Chris Engler fights to find cure for ALS


Photo by Jack Higgins

Chris Engler shares a few words of gratitude and encouragement at his jersey retirement ceremony. He played basketball in 1974 and then after graduating from Stillwater, he made it into the NBA. His coaches in high school are who he thanks for making him the athlete he was.

Bright white lights were lighting the walls of the doctor’s office. The sounds of distant mumbling and the beeping of machines filled the room. Chris Engler anxiously waited in a soft chair beside his wife, he was waiting for the news that would change his life forever. The wood door swung open without a sound and revealed a doctor with a pile of papers and a grim look on his face. He slowly sat down, breathed deeply and said the words that Chris had been fearing. It’s Amyotrophic Lateral Sclerosis. Chris had ALS. 

Twenty-two months ago, Chris was diagnosed with ALS, a condition that causes his nerves to start degenerating and cease to function. Though the news is life-changing, he has changed for the better and started to raise money to find a cure for the deadly condition. Last December, he and the National Honors Society collaborated to help raise money for research that would hopefully find a cure for ALS. 

“All they do is they go to work every day in the lab, trying to find cures or ways to heal ALS,” Chris explained. 

ALS has turned people’s lives upside down with the catastrophic damage it can cause to those afflicted. Each patient’s diagnosis can be different and multiple types of ALS have been discovered. Life with ALS has been difficult to navigate, basic motor skills can be lost and have caused many problems for patients. Since there was no cure found for ALS, patients have lost essential functions and passed away.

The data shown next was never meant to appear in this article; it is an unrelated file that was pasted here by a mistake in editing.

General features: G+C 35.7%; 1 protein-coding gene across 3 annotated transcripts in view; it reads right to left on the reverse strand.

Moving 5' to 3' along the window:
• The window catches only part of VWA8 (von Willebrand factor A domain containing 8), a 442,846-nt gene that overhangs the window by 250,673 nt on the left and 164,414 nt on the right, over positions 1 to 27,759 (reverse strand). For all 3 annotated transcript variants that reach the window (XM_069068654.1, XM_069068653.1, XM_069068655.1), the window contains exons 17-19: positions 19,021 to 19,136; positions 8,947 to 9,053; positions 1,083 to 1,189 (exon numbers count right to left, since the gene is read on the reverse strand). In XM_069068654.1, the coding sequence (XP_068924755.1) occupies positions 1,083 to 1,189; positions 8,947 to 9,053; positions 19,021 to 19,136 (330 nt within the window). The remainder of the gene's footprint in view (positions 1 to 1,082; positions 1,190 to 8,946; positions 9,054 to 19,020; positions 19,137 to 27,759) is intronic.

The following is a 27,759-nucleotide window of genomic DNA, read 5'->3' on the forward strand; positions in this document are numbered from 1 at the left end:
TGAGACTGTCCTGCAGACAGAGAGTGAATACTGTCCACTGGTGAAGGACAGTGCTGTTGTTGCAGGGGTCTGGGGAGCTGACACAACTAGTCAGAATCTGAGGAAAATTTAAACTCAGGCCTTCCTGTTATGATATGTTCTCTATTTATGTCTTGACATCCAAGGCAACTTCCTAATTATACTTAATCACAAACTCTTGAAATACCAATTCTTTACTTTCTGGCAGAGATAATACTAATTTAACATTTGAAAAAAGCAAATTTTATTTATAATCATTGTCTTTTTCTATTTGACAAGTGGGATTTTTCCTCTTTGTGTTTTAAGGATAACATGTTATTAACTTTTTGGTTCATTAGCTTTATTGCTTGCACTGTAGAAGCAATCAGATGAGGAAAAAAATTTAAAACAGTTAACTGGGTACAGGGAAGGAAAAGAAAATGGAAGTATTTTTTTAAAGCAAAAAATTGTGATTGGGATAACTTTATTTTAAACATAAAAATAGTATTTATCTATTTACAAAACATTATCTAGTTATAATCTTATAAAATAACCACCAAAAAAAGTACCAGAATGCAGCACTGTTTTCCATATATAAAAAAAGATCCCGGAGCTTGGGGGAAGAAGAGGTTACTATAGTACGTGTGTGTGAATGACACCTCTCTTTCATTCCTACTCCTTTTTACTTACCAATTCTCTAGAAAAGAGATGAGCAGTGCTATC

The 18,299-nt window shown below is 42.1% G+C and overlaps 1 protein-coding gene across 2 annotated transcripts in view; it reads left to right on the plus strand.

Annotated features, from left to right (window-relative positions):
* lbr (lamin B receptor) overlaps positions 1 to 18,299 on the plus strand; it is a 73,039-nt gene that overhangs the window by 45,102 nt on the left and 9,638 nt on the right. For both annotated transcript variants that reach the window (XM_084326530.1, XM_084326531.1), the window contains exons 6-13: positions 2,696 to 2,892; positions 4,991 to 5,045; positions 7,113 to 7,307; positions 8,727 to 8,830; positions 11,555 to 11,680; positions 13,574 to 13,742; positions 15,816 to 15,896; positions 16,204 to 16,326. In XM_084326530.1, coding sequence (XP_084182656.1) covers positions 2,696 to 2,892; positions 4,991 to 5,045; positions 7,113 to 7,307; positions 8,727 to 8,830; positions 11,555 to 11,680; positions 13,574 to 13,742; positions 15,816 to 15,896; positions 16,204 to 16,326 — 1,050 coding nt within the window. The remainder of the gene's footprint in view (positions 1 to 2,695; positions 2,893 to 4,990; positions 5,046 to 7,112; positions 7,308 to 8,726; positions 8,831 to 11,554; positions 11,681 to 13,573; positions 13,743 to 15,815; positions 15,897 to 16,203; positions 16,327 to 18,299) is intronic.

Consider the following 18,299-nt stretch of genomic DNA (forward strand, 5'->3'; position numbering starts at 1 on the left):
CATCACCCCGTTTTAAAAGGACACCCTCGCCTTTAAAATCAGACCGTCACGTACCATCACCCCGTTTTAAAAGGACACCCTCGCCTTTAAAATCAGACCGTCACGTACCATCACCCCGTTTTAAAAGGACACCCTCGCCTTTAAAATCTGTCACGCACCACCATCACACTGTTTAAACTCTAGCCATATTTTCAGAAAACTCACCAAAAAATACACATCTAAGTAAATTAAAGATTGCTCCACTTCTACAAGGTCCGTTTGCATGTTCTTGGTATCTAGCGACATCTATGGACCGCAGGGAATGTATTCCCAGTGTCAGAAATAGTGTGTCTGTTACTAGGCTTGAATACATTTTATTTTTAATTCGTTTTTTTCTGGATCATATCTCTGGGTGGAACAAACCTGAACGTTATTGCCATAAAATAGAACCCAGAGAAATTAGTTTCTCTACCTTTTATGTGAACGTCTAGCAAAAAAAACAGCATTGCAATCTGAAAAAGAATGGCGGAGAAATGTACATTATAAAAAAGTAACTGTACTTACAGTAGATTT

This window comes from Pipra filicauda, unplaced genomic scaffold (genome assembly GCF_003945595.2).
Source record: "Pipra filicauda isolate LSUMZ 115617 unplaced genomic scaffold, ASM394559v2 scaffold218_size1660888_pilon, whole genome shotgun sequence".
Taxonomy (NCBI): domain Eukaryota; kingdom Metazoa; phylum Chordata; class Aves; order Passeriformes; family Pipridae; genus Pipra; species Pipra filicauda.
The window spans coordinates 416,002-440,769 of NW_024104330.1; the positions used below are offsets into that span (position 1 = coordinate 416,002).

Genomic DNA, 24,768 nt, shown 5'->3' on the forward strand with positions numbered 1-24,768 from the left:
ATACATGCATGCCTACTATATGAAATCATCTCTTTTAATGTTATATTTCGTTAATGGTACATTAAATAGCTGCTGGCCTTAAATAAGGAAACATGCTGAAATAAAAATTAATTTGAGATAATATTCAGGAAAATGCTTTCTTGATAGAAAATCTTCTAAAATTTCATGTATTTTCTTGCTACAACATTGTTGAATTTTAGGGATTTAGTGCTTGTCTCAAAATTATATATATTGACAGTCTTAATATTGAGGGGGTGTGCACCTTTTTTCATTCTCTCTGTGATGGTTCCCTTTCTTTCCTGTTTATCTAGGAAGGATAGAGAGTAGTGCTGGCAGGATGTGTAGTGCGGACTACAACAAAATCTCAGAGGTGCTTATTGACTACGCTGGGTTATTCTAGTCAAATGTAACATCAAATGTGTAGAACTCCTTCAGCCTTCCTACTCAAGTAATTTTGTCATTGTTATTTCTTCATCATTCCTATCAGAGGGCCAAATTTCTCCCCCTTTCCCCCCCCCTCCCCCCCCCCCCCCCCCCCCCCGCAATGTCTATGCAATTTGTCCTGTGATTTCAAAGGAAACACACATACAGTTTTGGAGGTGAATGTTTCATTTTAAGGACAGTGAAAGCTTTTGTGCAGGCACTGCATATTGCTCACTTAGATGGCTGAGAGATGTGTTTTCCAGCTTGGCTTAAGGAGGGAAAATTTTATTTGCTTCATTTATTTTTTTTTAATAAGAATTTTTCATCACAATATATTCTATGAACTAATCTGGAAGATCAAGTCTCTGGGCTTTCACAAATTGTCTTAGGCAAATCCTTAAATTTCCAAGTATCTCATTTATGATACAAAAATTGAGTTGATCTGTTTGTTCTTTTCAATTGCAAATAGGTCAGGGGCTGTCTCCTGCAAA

Chris explained how he is losing motor function and strength in his hands and arms. Chopping vegetables and cooking is now hard for him, which is hard for him because he loves cooking for his wife. 

Though ALS made his life harder than he ever expected, Chris has found joy in the community around him. In 1974 he moved to Stillwater where he played basketball and graduated from what is now Stillwater Area High School. He went on to play professionally in the NBA for the Golden State Worriers and eventually the New Jersey Nets. He moved back to Stillwater and taught social studies along with practicing law part-time. Chris made a massive impact on the Stillwater community. To show appreciation for his advocacy work, years of teaching and skill on the basketball court on Feb. 10, his jersey number 55 was retired. 

“He chose to come back to Stillwater to raise his family and promote the well-being of the area.  He is one of the most genuinely kind people that I know and it is contagious when you are around him,” head boys’ basketball coach Brady Hannigan said. 

When Chris started trying to find ways to raise money to find a cure he found it important to stay local because the money would go straight into research facilities in Minnesota. He and the NHS decided to work with Never Surrender Inc. a local organization whose goal was to never surrender until ALS is cured. The fundraiser was the NHS’s Winter Coffeehouse, which gave all money from ticket sales to fund research for ALS. 

Junior NHS historian Lucy Wilcek explained that the fundraiser raised “over $1,000,” and also was a good way to “uplift people in our school to show off their talents.”

Though a massive effort, partnering with the NHS wasn’t the only way Chris tried to help those also afflicted with ALS. Chris was also on his fourth implant trial of stem cells which scientists have theorized can be the key to curing ALS. He was hoping to get into another trial soon after this one was over because due to the pain of some of the trials, patients dropped out. 

Chris explained how he gets great care at the Mayo Clinic where his trials are run and how he wants to stick through not just for himself but for others. 

ALS is a complex problem that has proved hard to treat and help those diagnosed. While finding a cure was a long-term goal, it was easy to forget that these people with ALS need more than just a cure. Patients have watched themselves become unable to do things they once could, this has caused the need for a good support system. 

“While it is important to raise money to support those who are researching ALS, it is also important to check in and call those we know who have the condition. They want to talk about what is happening. They do not want to feel alone.” Chris explained

ALS caused immense harm to those afflicted with it but also brought the community together. Researchers and scientists worked every day to try to find a cure and help improve the lives of those diagnosed. Chris used his platform of being a respected community member to influence those to take a stand against ALS. He hoped that his influence will inspire others and ultimately cause others to uplift their community too.

“The difference between care and cure is you,” Engler said.